Document type: 
Graduating extended essay / Research project
File(s): 
Senior supervisor: 
Maureen Maloney
Department: 
Arts & Social Sciences: School of Public Policy
Thesis type: 
(Project) M.P.P.

Connecting Canadians: Ensuring universal access to wireless services

Author: 
Date created: 
2019-04-10
Abstract: 

The market for wireless services in Canada is characterized by the presence of significant market power of the three national service providers: Bell, Rogers and Telus. This reduces consumer welfare through reduced access to high quality wireless services in underserved areas. I conduct an empirical analysis to find that reduced mobility of subscribers, as illustrated by the low churn rate, contributes to greater profit margins, and thus market power. Using this and information gathered from expert interviews, I identify low subscriber mobility, and unutilized spectrum owing to the existing regulatory framework as factors contributing to welfare loss. I recommend that ISED create Tier 5 service areas for spectrum licenses immediately. I also recommend that ISED create a secondary market for unused spectrum once the Tier 5 service areas are fully implemented. Together these policy recommendations will ensure universal access to wireless services for all Canadians and increase welfare.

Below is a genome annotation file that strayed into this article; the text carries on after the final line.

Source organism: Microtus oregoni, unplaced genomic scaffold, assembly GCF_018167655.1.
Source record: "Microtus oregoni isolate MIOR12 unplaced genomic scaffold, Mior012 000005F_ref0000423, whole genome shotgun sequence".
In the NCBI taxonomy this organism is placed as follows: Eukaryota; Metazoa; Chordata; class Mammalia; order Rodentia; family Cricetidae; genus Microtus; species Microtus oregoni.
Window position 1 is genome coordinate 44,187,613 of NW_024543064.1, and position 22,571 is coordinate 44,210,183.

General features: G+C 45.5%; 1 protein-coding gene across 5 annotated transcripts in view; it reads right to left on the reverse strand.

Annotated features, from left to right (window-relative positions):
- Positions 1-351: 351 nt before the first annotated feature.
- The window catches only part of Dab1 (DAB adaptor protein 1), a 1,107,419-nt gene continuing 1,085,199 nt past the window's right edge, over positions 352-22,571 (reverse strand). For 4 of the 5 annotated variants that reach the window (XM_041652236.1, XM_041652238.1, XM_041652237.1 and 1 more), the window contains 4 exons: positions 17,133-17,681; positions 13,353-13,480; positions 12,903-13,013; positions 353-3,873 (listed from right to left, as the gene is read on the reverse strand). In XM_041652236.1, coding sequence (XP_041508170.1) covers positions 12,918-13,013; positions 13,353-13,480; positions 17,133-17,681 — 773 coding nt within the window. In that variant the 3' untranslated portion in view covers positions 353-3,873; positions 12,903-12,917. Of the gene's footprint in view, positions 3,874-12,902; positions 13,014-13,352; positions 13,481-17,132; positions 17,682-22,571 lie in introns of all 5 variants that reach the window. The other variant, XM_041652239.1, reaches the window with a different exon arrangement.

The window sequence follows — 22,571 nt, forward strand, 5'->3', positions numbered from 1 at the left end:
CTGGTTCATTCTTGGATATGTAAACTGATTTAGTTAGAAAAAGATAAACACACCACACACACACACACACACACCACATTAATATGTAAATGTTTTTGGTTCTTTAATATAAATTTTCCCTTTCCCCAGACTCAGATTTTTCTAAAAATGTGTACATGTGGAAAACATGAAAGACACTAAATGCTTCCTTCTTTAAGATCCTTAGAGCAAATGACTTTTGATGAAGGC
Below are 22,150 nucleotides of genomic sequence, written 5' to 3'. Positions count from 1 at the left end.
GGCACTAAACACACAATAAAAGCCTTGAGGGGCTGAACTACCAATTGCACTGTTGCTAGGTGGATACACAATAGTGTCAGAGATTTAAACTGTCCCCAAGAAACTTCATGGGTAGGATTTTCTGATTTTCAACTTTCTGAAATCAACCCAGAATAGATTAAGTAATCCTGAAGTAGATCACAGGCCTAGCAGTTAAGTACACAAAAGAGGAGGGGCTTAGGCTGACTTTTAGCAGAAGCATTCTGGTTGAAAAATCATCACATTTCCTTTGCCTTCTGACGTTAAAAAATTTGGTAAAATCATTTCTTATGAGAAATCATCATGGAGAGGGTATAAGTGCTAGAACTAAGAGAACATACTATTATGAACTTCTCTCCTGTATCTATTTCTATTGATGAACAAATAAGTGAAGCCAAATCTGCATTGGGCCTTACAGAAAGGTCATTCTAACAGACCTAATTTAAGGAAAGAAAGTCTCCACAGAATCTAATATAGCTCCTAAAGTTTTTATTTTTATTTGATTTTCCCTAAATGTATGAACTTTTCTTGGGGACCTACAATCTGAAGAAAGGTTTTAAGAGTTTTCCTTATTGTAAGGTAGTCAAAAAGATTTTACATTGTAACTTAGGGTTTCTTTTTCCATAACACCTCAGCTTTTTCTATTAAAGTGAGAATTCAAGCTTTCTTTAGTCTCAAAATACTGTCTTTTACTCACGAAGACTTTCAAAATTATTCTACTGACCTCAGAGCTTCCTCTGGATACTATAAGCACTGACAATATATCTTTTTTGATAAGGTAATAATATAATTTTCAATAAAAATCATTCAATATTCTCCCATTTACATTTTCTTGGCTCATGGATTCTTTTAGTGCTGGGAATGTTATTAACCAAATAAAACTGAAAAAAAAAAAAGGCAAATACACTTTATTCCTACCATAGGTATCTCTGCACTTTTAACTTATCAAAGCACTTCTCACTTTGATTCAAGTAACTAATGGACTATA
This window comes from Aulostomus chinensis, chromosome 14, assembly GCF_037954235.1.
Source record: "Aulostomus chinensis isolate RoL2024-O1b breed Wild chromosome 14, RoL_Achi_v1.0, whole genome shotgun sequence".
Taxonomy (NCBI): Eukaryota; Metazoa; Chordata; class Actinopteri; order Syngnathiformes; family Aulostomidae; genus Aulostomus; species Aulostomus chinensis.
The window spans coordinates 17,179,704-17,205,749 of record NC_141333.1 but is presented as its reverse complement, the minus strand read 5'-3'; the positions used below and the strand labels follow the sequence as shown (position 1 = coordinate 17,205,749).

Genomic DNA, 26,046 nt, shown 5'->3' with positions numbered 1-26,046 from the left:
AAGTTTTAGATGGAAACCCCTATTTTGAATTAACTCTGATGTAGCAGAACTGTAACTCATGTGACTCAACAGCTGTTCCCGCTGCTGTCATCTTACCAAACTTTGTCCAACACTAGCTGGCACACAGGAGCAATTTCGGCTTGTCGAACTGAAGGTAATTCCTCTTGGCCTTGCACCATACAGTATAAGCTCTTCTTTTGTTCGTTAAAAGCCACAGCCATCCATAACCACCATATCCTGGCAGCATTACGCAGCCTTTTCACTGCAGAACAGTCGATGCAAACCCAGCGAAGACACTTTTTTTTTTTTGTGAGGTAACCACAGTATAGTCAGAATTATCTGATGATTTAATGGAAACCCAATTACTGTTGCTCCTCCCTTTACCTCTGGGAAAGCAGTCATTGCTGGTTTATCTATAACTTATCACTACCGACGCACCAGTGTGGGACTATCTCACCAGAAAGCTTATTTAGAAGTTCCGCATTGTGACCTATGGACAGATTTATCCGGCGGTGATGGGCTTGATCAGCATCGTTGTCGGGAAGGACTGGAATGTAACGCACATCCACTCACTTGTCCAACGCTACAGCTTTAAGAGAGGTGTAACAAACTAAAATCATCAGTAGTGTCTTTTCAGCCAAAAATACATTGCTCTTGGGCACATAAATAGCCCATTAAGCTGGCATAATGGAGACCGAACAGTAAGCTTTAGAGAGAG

Document type: 
Graduating extended essay / Research project
File(s): 
Senior supervisor: 
Dominique Gross
Department: 
Arts & Social Sciences: School of Public Policy
Thesis type: 
(Project) M.P.P.

Improving access to treatment for opioid addiction in B.C.: An assessment of policy options

Author: 
Date created: 
2019-03-15
Abstract: 

British Columbia is currently experiencing an opioid overdose crisis. Accessibility of treatment is integral to reducing overdoses among individuals struggling with addiction and those who decide to reach out for help. However, these individuals face considerable barriers to accessing treatment. This study examines these barriers and proposes policy options to improve access to treatment for opioid addiction in B.C. Policy options are developed and analyzed through conducting a case study analysis, expert interviews, and an analysis of secondary focus group data with individuals who have lived and living experience of substance use. Policy options are evaluated using a multi-criteria analysis. Based on the analysis, this study recommends the implementation of multi-year grant funding to peer support programs and the creation an addictions unit within the existing provincial telehealth network.